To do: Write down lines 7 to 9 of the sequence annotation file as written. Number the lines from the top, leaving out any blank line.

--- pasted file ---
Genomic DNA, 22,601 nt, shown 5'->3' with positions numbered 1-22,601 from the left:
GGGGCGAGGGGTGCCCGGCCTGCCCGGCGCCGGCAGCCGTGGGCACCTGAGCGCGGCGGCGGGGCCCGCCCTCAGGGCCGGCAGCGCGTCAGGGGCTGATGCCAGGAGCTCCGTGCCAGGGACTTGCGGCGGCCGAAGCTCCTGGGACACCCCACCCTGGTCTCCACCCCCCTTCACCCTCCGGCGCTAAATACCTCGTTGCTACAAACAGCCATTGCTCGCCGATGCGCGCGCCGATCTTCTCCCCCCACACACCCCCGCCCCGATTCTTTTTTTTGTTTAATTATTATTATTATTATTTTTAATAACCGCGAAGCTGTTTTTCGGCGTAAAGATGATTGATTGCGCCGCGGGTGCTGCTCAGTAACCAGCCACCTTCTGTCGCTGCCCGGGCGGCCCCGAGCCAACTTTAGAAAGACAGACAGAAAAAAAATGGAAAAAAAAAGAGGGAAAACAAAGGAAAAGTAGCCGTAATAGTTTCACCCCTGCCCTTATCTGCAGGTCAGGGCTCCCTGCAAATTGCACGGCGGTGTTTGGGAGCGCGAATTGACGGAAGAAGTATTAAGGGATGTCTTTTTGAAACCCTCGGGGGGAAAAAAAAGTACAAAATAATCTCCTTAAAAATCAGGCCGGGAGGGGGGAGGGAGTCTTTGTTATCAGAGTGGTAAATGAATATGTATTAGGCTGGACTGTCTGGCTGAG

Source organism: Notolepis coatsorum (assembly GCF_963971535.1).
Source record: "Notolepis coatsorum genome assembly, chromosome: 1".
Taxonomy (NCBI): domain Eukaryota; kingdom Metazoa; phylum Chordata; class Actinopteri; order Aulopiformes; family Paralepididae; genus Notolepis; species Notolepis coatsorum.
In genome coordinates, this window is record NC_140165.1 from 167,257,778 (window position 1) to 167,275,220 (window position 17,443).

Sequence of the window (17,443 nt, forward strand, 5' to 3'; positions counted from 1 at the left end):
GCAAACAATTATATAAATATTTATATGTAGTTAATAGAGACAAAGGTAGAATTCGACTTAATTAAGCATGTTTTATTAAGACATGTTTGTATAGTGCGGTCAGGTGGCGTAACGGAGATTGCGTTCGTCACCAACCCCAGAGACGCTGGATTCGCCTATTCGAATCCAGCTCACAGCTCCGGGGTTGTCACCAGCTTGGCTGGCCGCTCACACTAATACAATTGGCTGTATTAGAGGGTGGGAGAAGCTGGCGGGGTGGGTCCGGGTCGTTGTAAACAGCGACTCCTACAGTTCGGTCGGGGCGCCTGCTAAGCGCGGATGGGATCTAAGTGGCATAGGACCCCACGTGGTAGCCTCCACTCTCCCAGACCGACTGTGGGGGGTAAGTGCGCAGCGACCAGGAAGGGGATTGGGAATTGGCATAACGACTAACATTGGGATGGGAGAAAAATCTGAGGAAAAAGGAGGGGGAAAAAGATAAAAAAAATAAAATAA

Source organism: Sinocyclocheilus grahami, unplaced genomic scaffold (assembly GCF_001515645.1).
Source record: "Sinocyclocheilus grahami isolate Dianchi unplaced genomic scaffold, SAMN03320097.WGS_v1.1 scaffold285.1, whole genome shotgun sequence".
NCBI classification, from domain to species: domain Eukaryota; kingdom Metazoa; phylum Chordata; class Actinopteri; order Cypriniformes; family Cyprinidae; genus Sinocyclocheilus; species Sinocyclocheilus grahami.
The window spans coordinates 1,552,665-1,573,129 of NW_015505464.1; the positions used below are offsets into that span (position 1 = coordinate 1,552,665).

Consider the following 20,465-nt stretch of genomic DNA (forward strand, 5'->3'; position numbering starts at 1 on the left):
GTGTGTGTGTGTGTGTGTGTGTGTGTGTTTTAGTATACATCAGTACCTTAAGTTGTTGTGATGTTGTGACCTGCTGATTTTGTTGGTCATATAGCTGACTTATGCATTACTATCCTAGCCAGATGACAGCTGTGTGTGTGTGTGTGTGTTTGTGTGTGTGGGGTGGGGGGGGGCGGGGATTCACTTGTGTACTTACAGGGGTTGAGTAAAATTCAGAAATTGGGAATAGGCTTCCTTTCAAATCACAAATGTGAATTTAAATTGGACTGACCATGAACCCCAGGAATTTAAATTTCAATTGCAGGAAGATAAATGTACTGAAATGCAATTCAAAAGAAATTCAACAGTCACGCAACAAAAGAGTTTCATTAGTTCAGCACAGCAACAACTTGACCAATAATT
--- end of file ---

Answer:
Sequence of the window (17,443 nt, forward strand, 5' to 3'; positions counted from 1 at the left end):
GCAAACAATTATATAAATATTTATATGTAGTTAATAGAGACAAAGGTAGAATTCGACTTAATTAAGCATGTTTTATTAAGACATGTTTGTATAGTGCGGTCAGGTGGCGTAACGGAGATTGCGTTCGTCACCAACCCCAGAGACGCTGGATTCGCCTATTCGAATCCAGCTCACAGCTCCGGGGTTGTCACCAGCTTGGCTGGCCGCTCACACTAATACAATTGGCTGTATTAGAGGGTGGGAGAAGCTGGCGGGGTGGGTCCGGGTCGTTGTAAACAGCGACTCCTACAGTTCGGTCGGGGCGCCTGCTAAGCGCGGATGGGATCTAAGTGGCATAGGACCCCACGTGGTAGCCTCCACTCTCCCAGACCGACTGTGGGGGGTAAGTGCGCAGCGACCAGGAAGGGGATTGGGAATTGGCATAACGACTAACATTGGGATGGGAGAAAAATCTGAGGAAAAAGGAGGGGGAAAAAGATAAAAAAAATAAAATAA

Source organism: Sinocyclocheilus grahami, unplaced genomic scaffold (assembly GCF_001515645.1).